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Living, Interiors

How to Find the Perfect Christmas Tree

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OX Magazine
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Christmas is not Christmas without a beautifully decorated Christmas tree setting the scene and with approximately seven million real trees sold each year, a high proportion of people think the same. So, how do you select the perfect Christmas tree? At OX Magazine we spoke to the British Christmas Tree Growers Association to ask their advice.

The BCTGA estimates that eighty percent of the trees sold in the United Kingdom are the Nordmann Fir which has soft needles, dark green foliage and good needle retention. The next most popular is the Norway Spruce which has a traditional, tidy pyramid shape and the fragrance we have come to associate with Christmas Trees.

Their spokesperson confirmed: “A typical six to seven-foot tree takes between ten and twelve years to grow from initial seed collection to the time it is ready to be felled or up-rooted. We recommend that you look on www.bctga.co.uk website to find registered growers in your own area. All BCTGA members are asked to comply with a code of practice so that British Christmas trees are grown to the best environmental and sustainable practice. Members aim to grow quality Christmas trees that with the appropriate care will survive the duration of the festivities.

We ask people to look for a British grown tree because it is good for the economy, for agriculture and for the environment. Buying British means money is going directly back into the country’s economy and helping provide employment in the agricultural sector. It’s also good for the environment, providing shelter for birds and wildlife while the trees are growing.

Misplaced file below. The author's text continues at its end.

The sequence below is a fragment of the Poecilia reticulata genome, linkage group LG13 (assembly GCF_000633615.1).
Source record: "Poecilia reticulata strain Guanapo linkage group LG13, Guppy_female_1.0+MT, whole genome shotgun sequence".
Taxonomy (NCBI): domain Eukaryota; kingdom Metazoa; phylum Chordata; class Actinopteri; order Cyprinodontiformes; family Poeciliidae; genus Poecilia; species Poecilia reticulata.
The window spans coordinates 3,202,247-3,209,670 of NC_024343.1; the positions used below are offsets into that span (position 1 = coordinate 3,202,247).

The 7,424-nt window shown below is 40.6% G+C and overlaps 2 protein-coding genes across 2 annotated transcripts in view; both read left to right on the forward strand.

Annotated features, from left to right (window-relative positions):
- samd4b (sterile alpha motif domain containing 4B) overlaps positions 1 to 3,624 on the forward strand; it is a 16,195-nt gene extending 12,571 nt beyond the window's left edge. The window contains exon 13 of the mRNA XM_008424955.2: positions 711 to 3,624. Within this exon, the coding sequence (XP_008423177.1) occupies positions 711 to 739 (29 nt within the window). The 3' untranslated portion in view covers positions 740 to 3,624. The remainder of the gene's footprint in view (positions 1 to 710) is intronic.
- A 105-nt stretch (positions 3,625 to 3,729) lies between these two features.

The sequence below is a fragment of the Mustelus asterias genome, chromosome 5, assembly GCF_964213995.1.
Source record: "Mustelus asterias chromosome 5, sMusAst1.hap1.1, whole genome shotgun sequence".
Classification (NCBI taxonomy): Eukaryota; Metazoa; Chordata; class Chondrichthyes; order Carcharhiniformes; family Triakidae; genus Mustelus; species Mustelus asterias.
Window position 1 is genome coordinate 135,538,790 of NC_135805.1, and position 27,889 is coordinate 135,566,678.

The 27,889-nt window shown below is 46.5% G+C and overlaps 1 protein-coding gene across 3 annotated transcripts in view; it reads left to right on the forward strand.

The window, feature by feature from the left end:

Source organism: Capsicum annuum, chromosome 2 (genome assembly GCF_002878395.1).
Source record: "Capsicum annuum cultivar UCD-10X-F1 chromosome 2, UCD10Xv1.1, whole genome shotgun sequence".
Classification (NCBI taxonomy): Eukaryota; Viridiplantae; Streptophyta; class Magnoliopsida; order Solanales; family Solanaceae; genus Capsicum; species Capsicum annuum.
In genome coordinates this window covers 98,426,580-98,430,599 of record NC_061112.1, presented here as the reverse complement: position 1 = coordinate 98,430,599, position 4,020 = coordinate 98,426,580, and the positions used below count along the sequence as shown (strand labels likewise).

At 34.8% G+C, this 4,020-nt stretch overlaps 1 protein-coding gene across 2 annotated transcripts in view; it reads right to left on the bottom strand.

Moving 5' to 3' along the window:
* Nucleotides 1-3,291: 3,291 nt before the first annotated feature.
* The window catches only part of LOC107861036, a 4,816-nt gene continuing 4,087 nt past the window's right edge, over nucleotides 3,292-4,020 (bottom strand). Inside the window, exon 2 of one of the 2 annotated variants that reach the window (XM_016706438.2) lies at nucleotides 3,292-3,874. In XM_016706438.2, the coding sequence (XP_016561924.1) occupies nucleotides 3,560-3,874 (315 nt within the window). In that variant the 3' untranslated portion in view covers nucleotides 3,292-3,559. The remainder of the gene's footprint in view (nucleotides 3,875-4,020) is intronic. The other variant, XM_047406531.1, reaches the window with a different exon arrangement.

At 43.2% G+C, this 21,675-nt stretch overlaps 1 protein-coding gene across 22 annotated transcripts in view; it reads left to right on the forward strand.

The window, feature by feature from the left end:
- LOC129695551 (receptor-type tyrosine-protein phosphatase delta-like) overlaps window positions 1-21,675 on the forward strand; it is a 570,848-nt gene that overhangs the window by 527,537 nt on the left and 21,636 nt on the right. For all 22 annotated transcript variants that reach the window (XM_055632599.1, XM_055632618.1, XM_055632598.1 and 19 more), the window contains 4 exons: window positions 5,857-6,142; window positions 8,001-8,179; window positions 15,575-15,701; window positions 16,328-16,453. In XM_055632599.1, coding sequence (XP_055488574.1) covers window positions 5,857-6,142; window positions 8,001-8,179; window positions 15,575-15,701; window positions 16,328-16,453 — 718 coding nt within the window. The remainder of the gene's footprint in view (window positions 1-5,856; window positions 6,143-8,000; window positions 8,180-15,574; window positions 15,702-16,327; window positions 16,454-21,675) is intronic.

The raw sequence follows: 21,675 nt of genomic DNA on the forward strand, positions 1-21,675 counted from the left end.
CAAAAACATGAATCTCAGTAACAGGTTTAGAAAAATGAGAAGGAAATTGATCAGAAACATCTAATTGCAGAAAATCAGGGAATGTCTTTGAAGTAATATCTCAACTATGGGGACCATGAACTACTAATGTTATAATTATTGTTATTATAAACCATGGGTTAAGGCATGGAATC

A fresh tree will have a healthy green appearance with few browning needles. Needles should be flexible and not fall off if you run a branch through your hand. Raise the tree a few inches off the ground and drop it on the butt end. Very few green needles should drop off the tree, but it is normal for a few inner brown needles to drop off.”

When you get your tree home, don’t just stick it in a pot or on a stand, expecting it to last in a warm centrally heated room. Having brought the tree home, before unwrapping it, cut off half an inch on the stem to open the pores of the tree. Initially it should be put outside in a cool shaded place, standing in water until it is required indoors. When it comes inside, stand it in a water-holding stand, placed away from direct heat and ensure you keep the container topped up with water each day. Christmas trees are thirsty and appreciate a good drink.

By having a real tree as opposed to a plastic tree, which is often imported from abroad, the Carbon Trusts advises you will be reducing a trees carbon footprint as a 2-metre artificial tree has a carbon footprint around ten times more than a real tree when they are burned. Some growers now offer a hire service for a rooted Christmas tree in a pot where provided you have cared for the tree correctly over the Festive period, it can be returned and replanted for a further year’s growth.

The first Christmas tree in England was brought to Windsor Castle by the wife of George III in 1800. It was nearly forty years later however, before Queen Victoria’s consort Prince Albert brought trees to the country at which point, they became popular throughout the UK. Manufactured tree ornaments were first sold in Woolworths in 1880. The tradition of adding lights on Christmas trees goes back to the 16th century when Monk, Martin Luther added candles to his tree to look like stars in a forest, regardless of the fire risk. This is something that is strictly not recommended as it is a dangerous fire hazard and modern-day Christmas tree lights provide a far safer alternative. It is a good idea however, to ensure your tree is positioned away from small children and animals to avoid any chance of it being toppled over.

bctga.co.uk

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